A U.N. human rights expert says his efforts to highlight Iranian harassment of BBC Persian service journalists are unlikely to result in the world body acting against Iran.
David Kaye, the U.N.'s special rapporteur on the promotion and protection of the right to freedom of opinion and expression, spoke with VOA Persian in a Monday interview.
Asked what the world body would do next after he raised the issue of Iran’s treatment of BBC Persian in an October 22 speech to the U.N. General Assembly’s 3rd Committee, he said: "To be honest, I don’t expect the 3rd Committee to do all that much.”
“Normally, one would expect that in the case of a human rights crisis or of rights violations, the General Assembly or its Human Rights Council would issue a resolution or something like that. I don’t expect that to happen here,” Kaye said.
In his remarks about the safety of journalists to the UNGA’s 3rd Committee on social, cultural and humanitarian affairs, Kaye said: “Iran continues to crack down on journalists and media — including on the BBC Persian service — not just the reporters but their families.”
Kaye’s comments drew a strongly-worded response from Iran’s delegate to the committee, Zahora Ershadi. She said Iran sees itself as a victim of “media warfare” funded by “adversarial governments” such as Britain, whom she accused of using the BBC for “pumping blind hate, fabricated, false news, and provoking disruption and destruction.”
“It is regrettable that the special rapporteur avoids recognizing these harmful characteristics and the abuse of media and internet platforms,” Ershadi said.
The BBC made an unprecedented appeal to the U.N. Human Rights Council in March to stop what it called Iranian harassment of its London-based Persian service staff and their families in Iran. "The BBC is taking the unprecedented step of appealing to the United Nations because our own attempts to persuade the Iranian authorities to end their harassment have been completely ignored," said BBC Director General Tony Hall at the time.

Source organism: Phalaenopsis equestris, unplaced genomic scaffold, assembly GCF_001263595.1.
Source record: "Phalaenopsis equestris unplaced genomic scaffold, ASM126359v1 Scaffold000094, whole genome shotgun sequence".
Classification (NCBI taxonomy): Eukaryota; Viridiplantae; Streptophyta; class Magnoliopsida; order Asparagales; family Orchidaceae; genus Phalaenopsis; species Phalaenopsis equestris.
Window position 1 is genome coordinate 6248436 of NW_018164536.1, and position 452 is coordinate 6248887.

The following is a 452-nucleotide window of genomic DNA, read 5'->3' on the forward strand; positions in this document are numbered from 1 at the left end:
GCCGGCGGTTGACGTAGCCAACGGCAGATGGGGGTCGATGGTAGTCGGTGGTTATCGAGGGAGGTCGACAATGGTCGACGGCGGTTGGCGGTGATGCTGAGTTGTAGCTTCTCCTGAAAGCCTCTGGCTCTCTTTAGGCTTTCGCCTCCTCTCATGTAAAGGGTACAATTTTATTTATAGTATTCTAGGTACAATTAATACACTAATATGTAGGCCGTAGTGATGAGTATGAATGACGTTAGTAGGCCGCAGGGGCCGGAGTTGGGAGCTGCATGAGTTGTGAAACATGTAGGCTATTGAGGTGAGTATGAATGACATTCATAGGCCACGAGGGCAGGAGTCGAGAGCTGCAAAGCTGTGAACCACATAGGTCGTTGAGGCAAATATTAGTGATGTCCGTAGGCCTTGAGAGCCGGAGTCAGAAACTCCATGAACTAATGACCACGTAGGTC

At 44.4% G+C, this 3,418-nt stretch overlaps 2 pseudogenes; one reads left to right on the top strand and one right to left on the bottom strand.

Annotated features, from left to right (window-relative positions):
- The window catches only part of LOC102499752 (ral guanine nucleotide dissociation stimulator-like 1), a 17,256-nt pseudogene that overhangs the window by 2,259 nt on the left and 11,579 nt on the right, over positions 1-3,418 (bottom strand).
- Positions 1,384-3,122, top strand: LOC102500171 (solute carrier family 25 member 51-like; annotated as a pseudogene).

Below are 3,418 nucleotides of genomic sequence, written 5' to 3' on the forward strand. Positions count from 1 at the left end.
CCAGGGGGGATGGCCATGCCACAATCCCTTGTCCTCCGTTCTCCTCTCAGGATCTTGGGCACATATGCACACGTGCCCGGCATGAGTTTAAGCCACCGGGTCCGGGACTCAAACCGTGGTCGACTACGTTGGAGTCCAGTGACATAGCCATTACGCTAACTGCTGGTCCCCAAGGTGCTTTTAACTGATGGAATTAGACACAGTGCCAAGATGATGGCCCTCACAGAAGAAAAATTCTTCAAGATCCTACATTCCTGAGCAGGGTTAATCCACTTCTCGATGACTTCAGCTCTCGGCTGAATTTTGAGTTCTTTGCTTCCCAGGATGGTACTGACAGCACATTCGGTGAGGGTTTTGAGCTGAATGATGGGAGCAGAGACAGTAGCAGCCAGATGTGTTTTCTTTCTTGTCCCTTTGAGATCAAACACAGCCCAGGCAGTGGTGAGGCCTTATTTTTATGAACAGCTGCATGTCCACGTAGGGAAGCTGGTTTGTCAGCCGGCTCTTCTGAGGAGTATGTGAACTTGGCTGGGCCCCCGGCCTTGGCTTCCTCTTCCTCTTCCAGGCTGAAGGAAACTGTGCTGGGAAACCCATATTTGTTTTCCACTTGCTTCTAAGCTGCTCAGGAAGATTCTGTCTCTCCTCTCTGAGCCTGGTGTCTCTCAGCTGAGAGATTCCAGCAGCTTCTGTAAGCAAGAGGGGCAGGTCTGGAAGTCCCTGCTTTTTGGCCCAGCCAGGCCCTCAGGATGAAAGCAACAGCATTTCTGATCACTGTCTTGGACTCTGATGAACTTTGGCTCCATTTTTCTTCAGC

The BBC submitted the complaint after revealing last year that Iran had opened a criminal investigation into 150 BBC staff, former staff and contributors for “conspiracy against national security.”
Speaking to the Monday edition of VOA Persian’s News at Nine show from London, BBC Persian correspondent Kasra Naji said he and his colleagues in the West still face the conspiracy charge in Iran. “We are banned from engaging in any kind of financial transactions in the country,” Naji said. “That’s not so important to us (financially), but it hurts our families in Iran, because they cannot sell our properties to other family members. So we’re calling on Iranian authorities to remove this ban.”
Naji also said Iran has made some progress in dealing with the problem.
“During the past year, the harassment of our families in Iran has declined,” Naji said. He cited the positive influence of U.N. Secretary-General Antonio Guterres, who submitted a February report to the Human Rights Council, calling on Iran to “cease all legal action against the BBC staff and their families, and to end the use of repressive legislation against independent journalism, whether affiliated to the BBC or not.”
Kaye said he expects another U.N. human rights expert, the Special Rapporteur on the situation of human rights in Iran Javaid Rehman, to raise the issue of Iranian harassment of BBC journalists and their families in addition to other human rights problems in the country. Rehman was appointed to the role in July.
“The continued authorization of the mandate of the Special Rapporteur on Iran is a message that the international community considers the human rights situation in Iran very seriously,” Kaye said.
VOA Director Amanda Bennett, in a conversation with VOA Persian’s News at Nine show, said harassment of journalists is increasing around the world in a bid to control their reporting. “We find this absolutely unacceptable, that journalists working out of different countries have pressure put on their families back home,” she said.
Bennett said large international news organizations and NGOs are trying to figure out how they can collaborate to stop governments from targeting journalists with harassment or violence. “We are finding that when we work together to get our message out, that a free press is essential to free society and that we should not be targeting journalists like this, we find that it is effective in places,” Bennett said.
This article originated in VOA’s Persian Service.